JJ Sutherland

  

Chief Content Officer, Scrum Inc

Location: Washington, DC


Certifications

Certified Scrum Professional
Certified ScrumMaster
Certified Scrum Product Owner

Biography

JJ is the Chief Content Officer of Scrum Inc. A thought leader in Scrum, he articulates how Scrum can be used both within and beyond a technical context. He also works with people at every level of an organization to help them succeed with their vision as they work within an Agile framework.


Prior to working at Scrum Inc. JJ was an Executive Producer at NPR specializing in startups and building teams to tackle the most difficult stories of a generation from 9/11 to the wars in Iraq and Afghanistan. As a correspondent and producer he worked in conflict zones across the planet, from the bombed out streets of Beirut and Baghdad, to the devastated cities of Japan after the Tsunami, to Tahrir Square in Cairo. He has been recognized with multiple Peabody, DuPont, Overseas Press Club, Associated Press, and Edward R. Murrow awards over the course of his career.

Work experience

Scrum Inc., Chief Content Officer
March 2010 - Present, Cambridge, MA, United States
Responsible for all public content produced by Scrum Inc. Co-authors books, websites, pamphlets, handbooks, newsletters. Also responsible for all Scrum content online, including ScrumLab, an online repository for all things Scrum by Jeff Sutherland, the co-Creator of Scrum. Co-teaches CSM and CSPO courses with Jeff Sutherland. Consults and coaches companies, institutions, teams and individuals on implementing and succeeding with Scrum.

NPR, Producer, Correspondent, Management
June 2000 - December 2012, Washington, District of Columbia, United States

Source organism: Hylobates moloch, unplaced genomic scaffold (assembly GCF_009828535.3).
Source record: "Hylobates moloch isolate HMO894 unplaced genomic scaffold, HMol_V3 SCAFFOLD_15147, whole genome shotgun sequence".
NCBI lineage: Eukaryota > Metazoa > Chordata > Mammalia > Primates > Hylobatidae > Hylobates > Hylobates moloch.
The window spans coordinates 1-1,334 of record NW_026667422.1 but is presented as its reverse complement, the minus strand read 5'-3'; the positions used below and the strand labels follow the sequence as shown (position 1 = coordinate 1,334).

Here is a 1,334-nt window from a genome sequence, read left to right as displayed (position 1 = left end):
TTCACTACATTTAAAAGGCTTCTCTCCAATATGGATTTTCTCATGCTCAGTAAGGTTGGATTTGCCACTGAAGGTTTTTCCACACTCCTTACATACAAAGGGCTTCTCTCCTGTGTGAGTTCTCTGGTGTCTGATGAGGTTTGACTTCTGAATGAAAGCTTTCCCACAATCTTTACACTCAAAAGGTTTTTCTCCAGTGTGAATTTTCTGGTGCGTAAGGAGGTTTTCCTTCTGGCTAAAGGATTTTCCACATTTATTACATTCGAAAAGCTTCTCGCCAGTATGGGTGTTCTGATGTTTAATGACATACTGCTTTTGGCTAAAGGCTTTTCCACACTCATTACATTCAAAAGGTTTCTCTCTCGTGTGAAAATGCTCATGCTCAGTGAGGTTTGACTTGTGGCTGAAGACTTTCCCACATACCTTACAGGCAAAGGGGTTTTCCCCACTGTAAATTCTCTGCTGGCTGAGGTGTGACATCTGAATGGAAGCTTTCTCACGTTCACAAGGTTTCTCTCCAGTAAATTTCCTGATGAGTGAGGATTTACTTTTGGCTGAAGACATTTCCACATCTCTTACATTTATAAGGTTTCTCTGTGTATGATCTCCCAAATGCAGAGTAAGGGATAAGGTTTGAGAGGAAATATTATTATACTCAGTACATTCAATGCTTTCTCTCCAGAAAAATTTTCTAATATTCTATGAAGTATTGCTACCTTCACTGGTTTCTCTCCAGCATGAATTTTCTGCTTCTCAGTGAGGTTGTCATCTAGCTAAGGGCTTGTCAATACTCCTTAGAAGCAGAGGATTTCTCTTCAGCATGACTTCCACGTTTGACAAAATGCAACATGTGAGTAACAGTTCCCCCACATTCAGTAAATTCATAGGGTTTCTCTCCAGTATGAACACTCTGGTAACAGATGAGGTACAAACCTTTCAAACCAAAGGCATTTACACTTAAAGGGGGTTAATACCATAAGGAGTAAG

As a producer I’ve been the go-to person for all of NPR’s crisis situation coverage. Just during the spring of 2011, I travelled from Egypt to Japan to Libya to manage NPR’s coverage of some of the most extraordinary news events in a generation. I’ve also reported from the Pentagon, Iraq and Afghanistan. For the past 7 years I’ve made frequent trips to Iraq, managing the bureau in Baghdad, overseeing the local staff, establishing contacts and sources. I’ve also managed bureaus in New Orleans, Northern Japan, Cairo, Beirut and Benghazi. Whether it be a terrorist attack in London, or a war, I am the go-to person who called on to manage the situation, often at a moment’s notice. My state-side responsibilities extend to production of every program broadcast by NPR, including Morning Edition, All Things Considered, Tell Me More, Talk of the Nation. I was also a regular contributor to NPR’s online coverage, and was NPR's first blogger I used Scrum in various ways at NPR as a Scum Master. Most notably in NPR's coverage of the Arab Spring in 2011, which won every major broadcast journalism award. Acting Managing Editor, Online National Public Radio 2006 – 2007 (1 year) Managed all online news content on NPR.org. Led a team of more than 20; handed-out daily assignments and special projects. Oversaw a major expansion of the online news effort, hiring and supervising a constantly growing team. I also led the merger of the online and broadcast newsrooms at NPR, integrating two teams with distinct cultures. Executive Producer, Day to Day National Public Radio 2002 – 2004 (2 years) Conceived, managed, and launched NPR’s Day to Day, NPR’s first new daily newsmagazine in 20 years. Hired and managed a staff of 17 including hosts, reporters, editors and producers. This was the first program to be produced at NPR West, NPR’s facility in Culver City, CA. Executive Producer, The Tavis Smiley Show National Public Radio 2001 – 2002 (1 year) Launched NPR’s first major diversity issues targeted program The Tavis Smiley Show including everything from devising the show structure, hiring the staff, and supervising the building of the studios. I led a team of eight people in the effort. Sr. Supervising Producer, The Way In National Public Radio 2000 – 2001 (1 year) I was recruited by NPR to launch a new daily newsmagazine for the then new service of satellite radio. I hired a staff of 8, conceived the broadcast and launched it in January of 2001. On 9/11 I produced NPR’s continuing coverage of the attack and its aftermath.